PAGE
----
Big Star: Nothing Can Hurt Me

Big Star in happier times...sorta.

Big Star in happier times…sorta.

(2012) Musical Documentary (Magnolia) Jody Stephens, Jim Dickinson, Alex Chilton, Ken Stringfellow, Chris Stamey, Rick Clark, Mike Mills, Alexis Taylor, Tav Falco, David Bell, Sara Stewart, John Fry, Carole Manning, Steve Rhea, Andy Hummel, Richard Rosebrough. Directed by Drew DeNicola and Olivia Mori

 Florida Film Festival 2013

In many ways Big Star was the ultimate cult band. They only released three sparsely-distributed albums from 1972-78 before fracturing apart, but those albums! That music! It’s some of the greatest music written during the rock era, and nearly every musician with any reverence for rock and roll in the 35 years since then has been influenced by their sound – from REM and the jangle pop of the 80s to the Replacements and the punks of the 90s to Hot Chip and the electropop of the 21st Century.

The band came out of Memphis, whose rock and roll legacy has tended to lean towards the blues and Southern boogie so when these guys appeared it must have turned a head or two. At the front was Alex Chilton, the boy wonder who had a number one hit in his teens with the Box Tops, and Chris Bell, a lonely and melancholy genius who worked at Ardent Studios (the band’s home base and source of their record label) as an engineer. Bassist Andy Hummel and drummer Jody Stephens rounded out the line-up.

Their first album, #1 Record, got great critical acclaim but Ardent, whose distribution was handled by the soul label Stax which was looking to make in-roads in the pop and rock markets – or should I say mis-handled – often frustrated consumers who read glowing reviews in the press but would then write the band to ask where they could buy the album which very often wouldn’t be in the bins. The band didn’t have a clue where to find them either.

Bell would wind up quitting over the lack of support for the band from their label. He was also hurt about Chilton getting the lion’s share of the attention, despite his own significant contributions to the Big Star sound. He’d go on to a checkered post-Big Star career, recording I Am the Cosmos – an amazing album that is essentially the lost Big Star album – but perishing in a car accident before it was released.

The band soldiered on as a trio, releasing Radio City in 1974 only to see nearly all of the albums that were pressed left in a warehouse that later burned with the albums in them, although some copies apparently survived and made it overseas. Recording sessions for a third album for the band, now down to Chilton and Stephens (with session musicians augmenting the two) showed Chilton’s frustration. He almost deliberately sabotaged the songs and made them unlistenable although a select few of them – like Stephens’ “For You” – were still full of ragged beauty. The third album, variously titled Third and Sister Lovers never got an official release during the band’s lifetime although bootlegged copies were available pretty in a widespread fashion (it finally was given an official release in the 90s by Rykodisc).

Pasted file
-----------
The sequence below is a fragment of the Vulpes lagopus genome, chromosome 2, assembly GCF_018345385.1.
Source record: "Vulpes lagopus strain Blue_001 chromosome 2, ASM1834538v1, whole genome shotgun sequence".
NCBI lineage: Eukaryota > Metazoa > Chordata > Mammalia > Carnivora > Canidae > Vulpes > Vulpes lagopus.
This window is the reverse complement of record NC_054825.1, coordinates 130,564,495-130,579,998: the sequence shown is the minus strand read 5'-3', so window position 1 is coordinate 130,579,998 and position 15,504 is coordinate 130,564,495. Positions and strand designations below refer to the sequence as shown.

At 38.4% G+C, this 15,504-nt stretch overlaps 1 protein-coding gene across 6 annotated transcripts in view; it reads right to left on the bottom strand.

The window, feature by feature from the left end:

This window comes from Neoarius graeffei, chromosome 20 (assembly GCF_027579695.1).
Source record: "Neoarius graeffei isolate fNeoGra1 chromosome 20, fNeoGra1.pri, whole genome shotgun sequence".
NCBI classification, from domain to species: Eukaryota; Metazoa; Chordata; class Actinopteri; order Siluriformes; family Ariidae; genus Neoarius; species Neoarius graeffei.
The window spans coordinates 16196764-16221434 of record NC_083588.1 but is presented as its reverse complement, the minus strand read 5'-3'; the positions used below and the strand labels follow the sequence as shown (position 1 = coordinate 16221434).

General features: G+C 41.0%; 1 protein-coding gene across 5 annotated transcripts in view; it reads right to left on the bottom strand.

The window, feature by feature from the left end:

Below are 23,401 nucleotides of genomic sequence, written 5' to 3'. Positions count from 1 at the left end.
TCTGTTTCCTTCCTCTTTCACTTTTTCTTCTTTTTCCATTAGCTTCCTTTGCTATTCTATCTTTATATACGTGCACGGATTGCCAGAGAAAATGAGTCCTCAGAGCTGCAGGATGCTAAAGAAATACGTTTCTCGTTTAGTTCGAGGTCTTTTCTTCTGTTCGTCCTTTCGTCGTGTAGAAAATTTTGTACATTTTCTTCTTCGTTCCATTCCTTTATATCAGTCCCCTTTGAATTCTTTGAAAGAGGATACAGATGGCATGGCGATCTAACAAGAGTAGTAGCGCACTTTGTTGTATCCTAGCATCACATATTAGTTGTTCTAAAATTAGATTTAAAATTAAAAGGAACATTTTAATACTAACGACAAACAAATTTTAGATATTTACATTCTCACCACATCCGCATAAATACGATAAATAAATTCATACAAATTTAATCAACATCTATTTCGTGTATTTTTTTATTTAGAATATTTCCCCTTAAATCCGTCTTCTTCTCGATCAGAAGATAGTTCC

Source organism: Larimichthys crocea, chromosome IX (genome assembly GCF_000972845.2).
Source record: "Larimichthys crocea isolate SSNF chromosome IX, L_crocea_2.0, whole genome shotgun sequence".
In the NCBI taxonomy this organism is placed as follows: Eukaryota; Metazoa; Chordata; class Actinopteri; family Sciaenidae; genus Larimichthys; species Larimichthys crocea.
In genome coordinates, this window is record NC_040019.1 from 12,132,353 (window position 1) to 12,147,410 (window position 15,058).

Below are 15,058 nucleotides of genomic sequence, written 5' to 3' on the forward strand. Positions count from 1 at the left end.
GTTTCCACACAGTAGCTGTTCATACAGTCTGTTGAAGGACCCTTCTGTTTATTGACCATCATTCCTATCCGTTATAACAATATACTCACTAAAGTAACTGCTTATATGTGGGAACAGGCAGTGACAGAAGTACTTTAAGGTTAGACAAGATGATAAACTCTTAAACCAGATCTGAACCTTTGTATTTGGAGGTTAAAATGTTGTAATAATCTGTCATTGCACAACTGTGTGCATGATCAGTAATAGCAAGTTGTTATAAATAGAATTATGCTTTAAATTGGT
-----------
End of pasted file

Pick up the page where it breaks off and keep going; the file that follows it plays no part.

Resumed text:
The band never got the due that they deserved while they were alive – Chilton passed away in 2010, Hummel not long after and Bell, as I mentioned, in 1978 (Stephens, the only surviving band member, continues to work for Ardent today) although their cult status followed them around for years. Chilton, somewhat embittered by the experience I think, flat-out ignored requests to play Big Star songs during his solo shows and more or less disowned the band until a surprise reunion concert with Stephens (with Posies Ken Stringfellow and Jon Auer filling out the band) in 1993 at the University of Missouri, which led to a tour which led to another album although by then the magic was clearly gone.

Still, their memory lives on in all the music that they recorded (the best-known of which is “In the Street,” the opening title track to That 70s Show and the oft-covered ”September Gurls” which was the closest they got to a hit) and all the music that they inspired.

The documentary is clearly a labor of love; they had very little archival footage to work with and so as a result it has a bit of a talking head feel to it but the interviews are in the main, incredibly interesting and moving – there was a lot of pain associated with the band and when you watch Chris Bell’s sister Sara Stewart break down a little, saying in a soft, hurt voice “I hated the band” to which her brother David Bell said in a comforting voice “I know. You’d rather have him back than have the music out there,” your heart breaks just a little. Still in all, you can listen to the music of Big Star – most of you probably have never heard it – and be dazzled. I hope that a lot of people get to see this documentary mainly because it would be ironic and fitting that this wonderful, inspiring music be exposed to a greater number of people long after the band that recorded it is gone.

REASONS TO GO: Incredible soundtrack. Some heartfelt and heartrending interviews.

REASONS TO STAY: Not a lot of performance or archival video.

FAMILY VALUES:  Some mild bad language.

TRIVIAL PURSUIT: The name Big Star doesn’t refer to Chilton’s success with the Box Tops nor is it an egotistical prognostication of the band’s future – rather they named themselves after a Memphis-area grocery store chain, one of which was near Ardent Studios.

CRITICAL MASS: As of 4/25/13: Rotten Tomatoes: no score yet. Metacritic: no score yet; the movie has embarked on the festival circuit after a strong start at SXSW.



NEXT: Off-Shoring Part 1